Woodall Rodgers

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For the American criminal, see James W. Rodgers.

James Woodall Rodgers (May 11, 1890 in New Market, Alabama (USA) – July 6, 1961 in Dallas (USA), Texas) was an attorney, businessman and mayor of Dallas.

He received his B.A. degree from Vanderbilt University in 1912 and his LL.B. from the University of Texas in 1915. He began his law practice in Dallas in 1916, but at the outbreak of World War I, Rodgers joined the United States Army. He was honorably discharged in 1918 as a Major in the artillery. He married his wife, Edna Cristler on November 9, 1920.

Upon his return to Dallas, Rodgers became an associate with Saner & Saner but left in 1925 to found his own firm that specialized in oil and gas law. His firm would eventually come to represent Standard Oil in legal matters.

In 1939, Rodgers was elected mayor of Dallas, a position he held until 1947. Under his tenure, Love Field underwent expansion, construction began on Central Expressway (US 75), the Dallas Public Library and the Garza-Little Elm Reservoir, which is currently one of Dallas's largest water supplies.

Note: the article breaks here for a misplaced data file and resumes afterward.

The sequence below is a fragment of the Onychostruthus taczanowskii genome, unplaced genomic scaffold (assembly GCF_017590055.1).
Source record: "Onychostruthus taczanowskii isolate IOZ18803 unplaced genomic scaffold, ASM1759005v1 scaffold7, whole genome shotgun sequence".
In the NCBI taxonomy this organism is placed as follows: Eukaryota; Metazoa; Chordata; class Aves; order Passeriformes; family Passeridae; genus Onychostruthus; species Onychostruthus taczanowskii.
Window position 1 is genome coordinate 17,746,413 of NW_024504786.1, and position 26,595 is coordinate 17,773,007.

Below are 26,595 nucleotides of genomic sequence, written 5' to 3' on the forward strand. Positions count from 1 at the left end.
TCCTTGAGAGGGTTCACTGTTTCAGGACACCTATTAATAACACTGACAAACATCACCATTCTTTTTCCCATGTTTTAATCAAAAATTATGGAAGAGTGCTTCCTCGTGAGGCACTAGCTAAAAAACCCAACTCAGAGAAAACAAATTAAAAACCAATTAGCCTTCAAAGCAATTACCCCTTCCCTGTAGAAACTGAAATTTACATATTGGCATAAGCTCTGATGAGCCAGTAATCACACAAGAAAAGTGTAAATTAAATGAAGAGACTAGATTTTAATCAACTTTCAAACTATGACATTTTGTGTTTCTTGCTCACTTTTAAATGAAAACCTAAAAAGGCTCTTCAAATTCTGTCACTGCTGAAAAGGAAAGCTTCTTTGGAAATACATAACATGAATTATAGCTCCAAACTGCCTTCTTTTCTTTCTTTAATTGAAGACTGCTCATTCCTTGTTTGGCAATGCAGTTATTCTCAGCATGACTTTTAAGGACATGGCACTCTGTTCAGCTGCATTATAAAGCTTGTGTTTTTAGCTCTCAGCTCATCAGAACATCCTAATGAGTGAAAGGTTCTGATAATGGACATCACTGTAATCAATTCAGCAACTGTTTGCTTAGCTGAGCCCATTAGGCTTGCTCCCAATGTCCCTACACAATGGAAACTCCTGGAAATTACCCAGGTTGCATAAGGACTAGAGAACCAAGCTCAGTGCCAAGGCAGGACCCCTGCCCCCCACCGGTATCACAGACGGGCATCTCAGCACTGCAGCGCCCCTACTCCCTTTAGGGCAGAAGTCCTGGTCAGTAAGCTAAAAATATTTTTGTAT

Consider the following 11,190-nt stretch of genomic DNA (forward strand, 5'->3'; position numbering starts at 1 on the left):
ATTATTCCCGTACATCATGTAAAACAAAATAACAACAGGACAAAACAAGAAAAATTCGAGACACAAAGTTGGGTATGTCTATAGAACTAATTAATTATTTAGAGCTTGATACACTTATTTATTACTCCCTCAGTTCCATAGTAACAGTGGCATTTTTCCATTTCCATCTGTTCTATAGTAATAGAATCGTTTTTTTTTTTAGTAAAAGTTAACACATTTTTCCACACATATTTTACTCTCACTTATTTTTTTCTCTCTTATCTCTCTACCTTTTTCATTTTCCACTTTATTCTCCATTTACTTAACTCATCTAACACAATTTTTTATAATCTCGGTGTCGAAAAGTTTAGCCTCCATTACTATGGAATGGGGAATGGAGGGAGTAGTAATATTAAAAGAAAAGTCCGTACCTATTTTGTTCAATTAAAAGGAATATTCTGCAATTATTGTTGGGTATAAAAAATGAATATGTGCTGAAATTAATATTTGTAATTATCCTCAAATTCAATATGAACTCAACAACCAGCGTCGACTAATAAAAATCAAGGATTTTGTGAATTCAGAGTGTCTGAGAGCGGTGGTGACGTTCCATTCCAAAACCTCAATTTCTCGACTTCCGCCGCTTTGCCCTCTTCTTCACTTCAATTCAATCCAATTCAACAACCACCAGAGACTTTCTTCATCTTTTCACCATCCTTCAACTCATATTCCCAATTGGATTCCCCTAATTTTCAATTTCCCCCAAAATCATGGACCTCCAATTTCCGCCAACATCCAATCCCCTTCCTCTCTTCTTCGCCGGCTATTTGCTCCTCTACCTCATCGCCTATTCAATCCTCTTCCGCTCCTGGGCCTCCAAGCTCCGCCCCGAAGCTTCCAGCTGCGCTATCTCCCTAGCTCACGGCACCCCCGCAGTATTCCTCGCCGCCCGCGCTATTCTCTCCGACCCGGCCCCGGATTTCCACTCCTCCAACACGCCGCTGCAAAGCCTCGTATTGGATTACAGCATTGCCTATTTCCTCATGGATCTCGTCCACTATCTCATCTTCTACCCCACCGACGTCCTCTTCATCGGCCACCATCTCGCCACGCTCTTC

Rodgers also held positions as a trustee with the Dallas Museum of Fine Arts (now the Dallas Museum of Art) and as a director of the Dallas Symphony, the State Fair of Texas and the Dallas Public Library. He was also the founder and first president of the Greater Dallas Planning Council.

He died after a lengthy illness on July 6, 1961.

Woodall Rodgers Freeway, which runs north of downtown Dallas, between U.S. Highway 75 and Interstate 35E is named in his honor, as is Woodall Rodgers Plaza, which connects the West End with Victory and runs under the highway that also bears his name.

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Preceded by
George Sprague
Mayors of Dallas
1939-1947
Succeeded by
J. R. Temple